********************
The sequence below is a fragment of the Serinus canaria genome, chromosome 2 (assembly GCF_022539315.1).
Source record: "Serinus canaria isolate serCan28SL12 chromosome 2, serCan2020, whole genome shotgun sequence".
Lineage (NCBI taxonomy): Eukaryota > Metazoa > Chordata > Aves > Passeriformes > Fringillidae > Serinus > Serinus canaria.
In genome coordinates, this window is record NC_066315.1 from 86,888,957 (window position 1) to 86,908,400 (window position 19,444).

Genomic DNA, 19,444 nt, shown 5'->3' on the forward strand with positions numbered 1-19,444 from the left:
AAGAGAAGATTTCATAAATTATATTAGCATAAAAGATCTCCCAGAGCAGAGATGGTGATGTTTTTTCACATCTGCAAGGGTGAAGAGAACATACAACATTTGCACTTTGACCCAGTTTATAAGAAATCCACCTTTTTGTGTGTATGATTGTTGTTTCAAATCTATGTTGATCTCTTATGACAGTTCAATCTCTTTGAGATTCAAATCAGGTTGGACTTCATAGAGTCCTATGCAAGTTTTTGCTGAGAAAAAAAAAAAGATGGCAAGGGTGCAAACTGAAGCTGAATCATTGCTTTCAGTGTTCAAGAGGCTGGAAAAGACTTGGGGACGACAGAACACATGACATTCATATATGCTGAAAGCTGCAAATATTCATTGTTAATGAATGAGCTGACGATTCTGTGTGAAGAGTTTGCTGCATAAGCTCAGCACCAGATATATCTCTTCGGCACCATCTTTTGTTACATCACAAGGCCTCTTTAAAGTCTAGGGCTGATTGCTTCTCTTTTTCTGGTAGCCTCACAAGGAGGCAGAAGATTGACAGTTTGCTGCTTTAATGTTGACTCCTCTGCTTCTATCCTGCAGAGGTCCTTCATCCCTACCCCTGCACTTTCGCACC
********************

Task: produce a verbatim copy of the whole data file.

The sequence below is a fragment of the Serinus canaria genome, chromosome 2 (assembly GCF_022539315.1).
Source record: "Serinus canaria isolate serCan28SL12 chromosome 2, serCan2020, whole genome shotgun sequence".
Lineage (NCBI taxonomy): Eukaryota > Metazoa > Chordata > Aves > Passeriformes > Fringillidae > Serinus > Serinus canaria.
In genome coordinates, this window is record NC_066315.1 from 86,888,957 (window position 1) to 86,908,400 (window position 19,444).

Genomic DNA, 19,444 nt, shown 5'->3' on the forward strand with positions numbered 1-19,444 from the left:
AAGAGAAGATTTCATAAATTATATTAGCATAAAAGATCTCCCAGAGCAGAGATGGTGATGTTTTTTCACATCTGCAAGGGTGAAGAGAACATACAACATTTGCACTTTGACCCAGTTTATAAGAAATCCACCTTTTTGTGTGTATGATTGTTGTTTCAAATCTATGTTGATCTCTTATGACAGTTCAATCTCTTTGAGATTCAAATCAGGTTGGACTTCATAGAGTCCTATGCAAGTTTTTGCTGAGAAAAAAAAAAAGATGGCAAGGGTGCAAACTGAAGCTGAATCATTGCTTTCAGTGTTCAAGAGGCTGGAAAAGACTTGGGGACGACAGAACACATGACATTCATATATGCTGAAAGCTGCAAATATTCATTGTTAATGAATGAGCTGACGATTCTGTGTGAAGAGTTTGCTGCATAAGCTCAGCACCAGATATATCTCTTCGGCACCATCTTTTGTTACATCACAAGGCCTCTTTAAAGTCTAGGGCTGATTGCTTCTCTTTTTCTGGTAGCCTCACAAGGAGGCAGAAGATTGACAGTTTGCTGCTTTAATGTTGACTCCTCTGCTTCTATCCTGCAGAGGTCCTTCATCCCTACCCCTGCACTTTCGCACC